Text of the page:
This isn't the first time I've drawn a correlation between journalism and Developer Relations. But this article from Jennifer Brandel captures the importance of engagement, no matter what industry you're in:
Turns out, engagement is a process, not a product. The solution must start with mindset and culture change, not software. Our company is now 12 people strong, half of which focus entirely on consulting and training newsrooms to develop their engagement strategies, goals and workflows before they ever touch technology.
There have been a handful of relevant podcast episodes released in the past few weeks. Feel free to hit reply and let me know if there are others I'm unaware of!
- After Pulse: Codes of Conduct - Community Pulse
- How The New York Times is Building Thoughtful Comment Sections in the Trump Era - Community Signal
- Build Something People Care Enough to Get Angry About - Community Signal
- Developer Relations with Grace Francisco - The Women in Tech Show
Fall Conference Recaps
There have been a mind-blowing number of DevRel-related conferences in the past few weeks! From community vendor shows like Lithium CX Live to community-run events like the Italian Community Manager Summit, to DevRelCon London and DevRel Summit, there are too many highlights to capture here. I've gathered a handful of favorite tweets, retrospectives, and highlights for you here. I'll keep adding to it as I find more in the coming weeks, so stay tuned!
Developer Relations Events
Events are winding down for the year, but there's still a handful of webinars between now and the end of the year, as well as a few events to look forward to in the beginning of 2019! If you're planning a Community Manager / Developer Relations meetup in the near future, be sure to let me know -- I'd love to include it in the collection.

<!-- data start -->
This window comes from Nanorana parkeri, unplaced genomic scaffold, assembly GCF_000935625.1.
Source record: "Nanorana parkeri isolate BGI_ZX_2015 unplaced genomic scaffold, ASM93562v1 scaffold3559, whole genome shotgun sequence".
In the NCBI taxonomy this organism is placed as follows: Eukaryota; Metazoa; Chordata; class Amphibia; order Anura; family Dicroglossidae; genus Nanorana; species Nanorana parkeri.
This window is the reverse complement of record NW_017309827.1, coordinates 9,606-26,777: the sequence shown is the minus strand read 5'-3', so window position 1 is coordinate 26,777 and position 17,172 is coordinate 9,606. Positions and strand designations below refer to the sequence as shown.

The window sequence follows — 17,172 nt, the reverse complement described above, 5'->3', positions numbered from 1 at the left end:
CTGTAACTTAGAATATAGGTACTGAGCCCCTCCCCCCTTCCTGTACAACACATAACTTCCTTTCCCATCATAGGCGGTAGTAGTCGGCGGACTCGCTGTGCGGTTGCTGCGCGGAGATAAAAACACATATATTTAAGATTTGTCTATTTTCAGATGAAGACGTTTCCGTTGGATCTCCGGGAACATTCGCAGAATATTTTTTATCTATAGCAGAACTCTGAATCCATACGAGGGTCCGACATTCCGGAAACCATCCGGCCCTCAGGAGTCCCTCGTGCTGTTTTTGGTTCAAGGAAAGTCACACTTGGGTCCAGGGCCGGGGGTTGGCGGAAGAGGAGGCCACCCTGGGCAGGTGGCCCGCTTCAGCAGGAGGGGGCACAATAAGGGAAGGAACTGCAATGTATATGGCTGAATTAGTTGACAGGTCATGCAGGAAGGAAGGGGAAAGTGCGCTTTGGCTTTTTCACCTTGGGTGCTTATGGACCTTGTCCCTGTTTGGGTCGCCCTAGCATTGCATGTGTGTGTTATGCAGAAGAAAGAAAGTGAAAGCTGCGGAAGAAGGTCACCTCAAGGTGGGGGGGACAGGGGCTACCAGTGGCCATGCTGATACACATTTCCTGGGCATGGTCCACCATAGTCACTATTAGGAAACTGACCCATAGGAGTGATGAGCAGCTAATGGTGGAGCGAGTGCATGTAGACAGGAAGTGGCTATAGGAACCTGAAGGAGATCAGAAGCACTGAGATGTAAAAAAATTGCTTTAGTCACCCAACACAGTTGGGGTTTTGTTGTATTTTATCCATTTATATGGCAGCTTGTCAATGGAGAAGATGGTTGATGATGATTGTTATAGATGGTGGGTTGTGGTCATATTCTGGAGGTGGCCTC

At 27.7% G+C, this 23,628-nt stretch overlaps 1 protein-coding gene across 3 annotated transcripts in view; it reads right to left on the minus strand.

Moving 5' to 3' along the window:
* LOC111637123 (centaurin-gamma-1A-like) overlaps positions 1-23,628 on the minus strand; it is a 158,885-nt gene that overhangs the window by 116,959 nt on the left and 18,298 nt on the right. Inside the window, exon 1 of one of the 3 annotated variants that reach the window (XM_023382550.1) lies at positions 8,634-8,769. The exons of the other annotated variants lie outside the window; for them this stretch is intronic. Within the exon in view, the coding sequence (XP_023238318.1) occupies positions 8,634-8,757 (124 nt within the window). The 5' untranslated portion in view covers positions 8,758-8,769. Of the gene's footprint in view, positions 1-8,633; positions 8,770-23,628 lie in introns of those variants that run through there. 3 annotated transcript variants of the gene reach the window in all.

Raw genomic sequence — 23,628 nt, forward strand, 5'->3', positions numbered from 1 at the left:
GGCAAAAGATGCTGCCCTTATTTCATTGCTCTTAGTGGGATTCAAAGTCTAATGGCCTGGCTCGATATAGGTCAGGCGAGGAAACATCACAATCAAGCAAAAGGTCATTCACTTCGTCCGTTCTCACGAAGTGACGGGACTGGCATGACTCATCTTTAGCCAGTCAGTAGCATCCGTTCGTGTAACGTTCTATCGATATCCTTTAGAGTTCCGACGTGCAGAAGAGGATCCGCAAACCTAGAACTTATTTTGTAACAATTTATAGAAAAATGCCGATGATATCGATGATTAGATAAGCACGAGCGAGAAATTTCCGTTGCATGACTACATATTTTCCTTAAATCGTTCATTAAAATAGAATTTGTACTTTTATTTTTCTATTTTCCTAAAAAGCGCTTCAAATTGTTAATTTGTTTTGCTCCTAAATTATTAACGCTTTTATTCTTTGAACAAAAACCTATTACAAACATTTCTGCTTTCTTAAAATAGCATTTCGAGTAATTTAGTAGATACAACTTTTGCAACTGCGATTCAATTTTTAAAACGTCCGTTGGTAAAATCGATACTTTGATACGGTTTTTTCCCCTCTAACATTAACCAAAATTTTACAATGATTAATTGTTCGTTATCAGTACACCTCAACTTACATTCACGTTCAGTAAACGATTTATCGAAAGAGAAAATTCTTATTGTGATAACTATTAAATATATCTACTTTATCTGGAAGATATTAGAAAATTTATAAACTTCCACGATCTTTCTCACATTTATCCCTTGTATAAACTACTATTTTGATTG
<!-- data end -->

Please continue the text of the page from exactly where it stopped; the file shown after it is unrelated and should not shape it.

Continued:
Sr. Developer Advocate
The mission of the Bose Developer Relations group is to enable a growing community of innovators, developers, and content creators to deliver amazing experiences to our customers. We do this by engaging our community around the world, at key events, in key regions, and online through our portal, workshops and other channels. Representing the needs of our community and partners back to platform teams at Bose, we will make 3rd party integration easier and scalable. Working with outstanding members of our community and with supporting groups at Bose, we will find the best ways to embrace these innovations, showcasing them to our customers and inspiring continued integration and increased value of our platforms.
Developer Relations Lead - Kauri
Kauri is hiring a Developer Relations Lead to help grow the Open Source Ethereum ecosystem. Kauri is the Ethereum community's knowledge network and works with pioneering blockchain projects to crowdsource technical content on how to build blockchain based applications. You’ll learn how to build applications on Ethereum using the emerging web3 technical stack, and help the community do the same through conference appearances, participating in social media, and writing technology guides on kauri!
Developer Relations Jobs
The hiring rate for Developer Relations professionals isn't flagging! If you've got time set aside to look over open positions this weekend, you're in luck. With 131 tabs to sort through, there's sure to be something for everyone -- interns, Junior Developer Advocates, Community Managers, leadership roles, and everything in between.
Special thanks to our new sponsor, Bose. Looking for your next step in your career? Take a look at their Senior Developer Advocate job opening!
Developer Avocados 🥑
Happy Avocado Day!
Happy Thanksgiving to all who are celebrating! Enjoy this avocado masquerading as a turkey... or is it a turkey masquerading as guacamole? Either way -- I hope you have a great day with friends and family!
Hat tip to Kashyap Deorah for this adorable image and link!